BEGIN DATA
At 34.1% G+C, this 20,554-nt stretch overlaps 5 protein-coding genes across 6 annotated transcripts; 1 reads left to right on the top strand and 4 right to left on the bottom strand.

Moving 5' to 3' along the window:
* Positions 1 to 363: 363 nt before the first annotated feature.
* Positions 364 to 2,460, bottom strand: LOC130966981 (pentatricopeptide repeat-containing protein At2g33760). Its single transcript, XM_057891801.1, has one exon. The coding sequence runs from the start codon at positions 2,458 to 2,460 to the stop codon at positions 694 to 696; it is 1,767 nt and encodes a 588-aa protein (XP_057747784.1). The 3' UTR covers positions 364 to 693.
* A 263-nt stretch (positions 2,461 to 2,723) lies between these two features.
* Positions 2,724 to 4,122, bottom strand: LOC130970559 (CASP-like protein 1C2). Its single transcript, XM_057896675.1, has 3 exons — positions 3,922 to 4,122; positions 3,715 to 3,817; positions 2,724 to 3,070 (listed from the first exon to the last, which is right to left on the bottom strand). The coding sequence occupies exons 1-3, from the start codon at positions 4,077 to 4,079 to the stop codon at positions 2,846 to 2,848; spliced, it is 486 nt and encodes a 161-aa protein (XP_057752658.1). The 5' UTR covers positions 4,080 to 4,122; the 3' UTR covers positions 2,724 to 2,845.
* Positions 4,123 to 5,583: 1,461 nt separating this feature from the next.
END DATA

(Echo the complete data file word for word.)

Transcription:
At 34.1% G+C, this 20,554-nt stretch overlaps 5 protein-coding genes across 6 annotated transcripts; 1 reads left to right on the top strand and 4 right to left on the bottom strand.

Moving 5' to 3' along the window:
* Positions 1 to 363: 363 nt before the first annotated feature.
* Positions 364 to 2,460, bottom strand: LOC130966981 (pentatricopeptide repeat-containing protein At2g33760). Its single transcript, XM_057891801.1, has one exon. The coding sequence runs from the start codon at positions 2,458 to 2,460 to the stop codon at positions 694 to 696; it is 1,767 nt and encodes a 588-aa protein (XP_057747784.1). The 3' UTR covers positions 364 to 693.
* A 263-nt stretch (positions 2,461 to 2,723) lies between these two features.
* Positions 2,724 to 4,122, bottom strand: LOC130970559 (CASP-like protein 1C2). Its single transcript, XM_057896675.1, has 3 exons — positions 3,922 to 4,122; positions 3,715 to 3,817; positions 2,724 to 3,070 (listed from the first exon to the last, which is right to left on the bottom strand). The coding sequence occupies exons 1-3, from the start codon at positions 4,077 to 4,079 to the stop codon at positions 2,846 to 2,848; spliced, it is 486 nt and encodes a 161-aa protein (XP_057752658.1). The 5' UTR covers positions 4,080 to 4,122; the 3' UTR covers positions 2,724 to 2,845.
* Positions 4,123 to 5,583: 1,461 nt separating this feature from the next.